(32 pages)

What a cute book!

I don't usually go for childrens' books, but when I got the invitation to review this new little comic book by Kate DiCamillo I thought it looked great and snapped it up.

It's definitely a lot shorter than my usual fare, but it's still fun! The story is a simple one but a very sweet one, about a lonely little dog with a lovely old owner and her attempts to make friends at the dog park.

When I think about the story a little more, I realize that it's also a great entry point into a conversation with children about how people from very diverse backgrounds, or with very different personalities, can still respect each other and become good friends. The fact that it opens that door so subtly, as one of many possible things you could talk about rather than overtly making it the Main Point of the story, is actually a huge point in its favor in my book.

The artwork is very pretty, in the same style as the cover. I have to admit that at the time of writing this review I don't have access to my copy, so I can't flip through it again and go into much detail, but suffice it to say that I really liked the cute depictions of the characters. They were sweet and not overly cartoonish or exaggerated.

All in all, this is a very sweet children's book. I'm sure there are going to be children out there who have their parents read it to death, if for no other reason than because of the adorable dogs, and it's a story with only good messages that parents likely won't mind reading (at least the first few times). If you're looking for a children's book for a kid in your life,  you definitely can't go wrong with Good Rosie!.

Disclaimer: I received a complimentary copy of this book in exchange for an honest review.

Monday, October 22, 2018

Edge of Yesterday and Da Vinci's Way by Robin Stevens Payes, 2017/2018

Edge of Yesterday:
When thirteen-year-old geek-girl Charley Morton decides to build what she believes is Leonardo da Vinci's design for a time machine for the middle school science fair, she has two thoughts in mind: to win first prize and to travel back in time to meet her idol, Leonardo. Her goal: to find out how the Renaissance artist, engineer, scientist, musician, anatomist, and inventor managed to do it all.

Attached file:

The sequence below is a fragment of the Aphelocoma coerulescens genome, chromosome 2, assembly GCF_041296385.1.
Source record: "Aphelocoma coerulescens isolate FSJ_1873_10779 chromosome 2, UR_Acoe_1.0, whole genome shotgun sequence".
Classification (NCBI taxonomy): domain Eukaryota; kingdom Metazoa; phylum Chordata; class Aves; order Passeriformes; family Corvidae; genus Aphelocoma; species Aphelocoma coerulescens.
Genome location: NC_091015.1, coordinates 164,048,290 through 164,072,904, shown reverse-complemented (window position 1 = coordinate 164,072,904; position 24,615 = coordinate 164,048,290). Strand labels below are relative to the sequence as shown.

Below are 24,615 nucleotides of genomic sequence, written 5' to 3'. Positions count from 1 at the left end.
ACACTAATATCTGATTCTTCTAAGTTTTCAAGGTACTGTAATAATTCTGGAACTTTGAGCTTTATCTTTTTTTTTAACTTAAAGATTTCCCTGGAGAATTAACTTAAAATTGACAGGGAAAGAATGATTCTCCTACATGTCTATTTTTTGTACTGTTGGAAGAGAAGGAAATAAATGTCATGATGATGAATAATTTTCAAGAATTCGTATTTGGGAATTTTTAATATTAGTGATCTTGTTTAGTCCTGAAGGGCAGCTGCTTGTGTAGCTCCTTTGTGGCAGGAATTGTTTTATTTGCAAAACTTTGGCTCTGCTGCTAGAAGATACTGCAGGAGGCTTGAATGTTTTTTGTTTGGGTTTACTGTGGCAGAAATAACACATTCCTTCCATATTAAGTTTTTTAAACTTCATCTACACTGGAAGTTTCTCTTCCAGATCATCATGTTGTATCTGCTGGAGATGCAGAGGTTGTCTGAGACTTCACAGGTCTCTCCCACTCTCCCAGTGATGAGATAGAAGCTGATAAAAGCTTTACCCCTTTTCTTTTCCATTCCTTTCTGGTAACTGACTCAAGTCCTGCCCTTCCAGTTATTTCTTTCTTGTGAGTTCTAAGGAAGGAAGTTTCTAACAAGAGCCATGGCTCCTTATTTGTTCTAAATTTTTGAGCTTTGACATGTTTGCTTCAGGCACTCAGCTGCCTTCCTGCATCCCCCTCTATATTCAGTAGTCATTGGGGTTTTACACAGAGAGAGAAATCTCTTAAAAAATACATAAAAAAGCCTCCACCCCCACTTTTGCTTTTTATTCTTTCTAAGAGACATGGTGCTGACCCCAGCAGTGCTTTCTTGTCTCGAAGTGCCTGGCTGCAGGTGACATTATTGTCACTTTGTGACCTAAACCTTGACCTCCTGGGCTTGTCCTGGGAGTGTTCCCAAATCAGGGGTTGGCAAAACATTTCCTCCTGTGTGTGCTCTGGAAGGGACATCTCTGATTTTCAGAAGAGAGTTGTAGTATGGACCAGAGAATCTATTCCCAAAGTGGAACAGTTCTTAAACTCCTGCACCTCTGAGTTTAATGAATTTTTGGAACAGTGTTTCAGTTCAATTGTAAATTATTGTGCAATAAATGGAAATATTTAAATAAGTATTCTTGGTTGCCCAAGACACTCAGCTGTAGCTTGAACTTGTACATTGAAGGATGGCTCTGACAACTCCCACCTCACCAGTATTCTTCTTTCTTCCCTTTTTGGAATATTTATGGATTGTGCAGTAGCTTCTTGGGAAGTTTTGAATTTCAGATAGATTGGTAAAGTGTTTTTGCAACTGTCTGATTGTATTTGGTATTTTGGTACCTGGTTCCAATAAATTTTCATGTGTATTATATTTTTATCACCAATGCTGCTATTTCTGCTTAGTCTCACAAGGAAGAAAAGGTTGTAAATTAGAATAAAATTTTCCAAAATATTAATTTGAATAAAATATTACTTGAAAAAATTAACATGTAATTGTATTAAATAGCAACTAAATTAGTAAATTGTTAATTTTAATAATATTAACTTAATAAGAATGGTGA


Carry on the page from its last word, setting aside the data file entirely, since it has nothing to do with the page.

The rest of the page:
(123 pages)

When the author's publicist reached out to me to about reviewing these two books, I was intrigued by the description of Payes's Edge of Yesterday learning platform focused on bringing girls to STEM/STEAM. As a second-year female computer science student myself, I am always interested in developments in that area.

I'm afraid that I was pretty disappointed, though. For starters, the books were both pretty short and moved jerkily. The plot moved slowly in some ways and way too fast in others, and the main characters' personalities are pretty roughly sketched out.

My main issue with the books has less to do with the writing than it does with its central purpose: encouraging girls to enter STEM. I can tell that Payes means well, but Charley basically comes across as a slightly ditzy girl with lots of half-hearted interests and a soppy fangirl attraction to a historical figure. She doesn't invent the time machine, or even the idea for the time machine–she literally just follows clues left behind by a vision and a male time traveller from the past to figure out approximately what should happen, then hands the materials over to her genius friend Billy to actually construct it. Then she accidentally triggers it and winds up in the past.

I'm serious. In a series meant to be about female empowerment, the female main character follows the lead of one guy and literally hands over the technical part of the construction to another guy. How is that empowering? Why couldn't Charley have been the one to do the wiring and figure out how to make the time machine work? I've read fantasy novels set in entirely different worlds with girls who do more hands-on technical work, and yet this is touting itself as a platform for encouraging girls to go into STEM.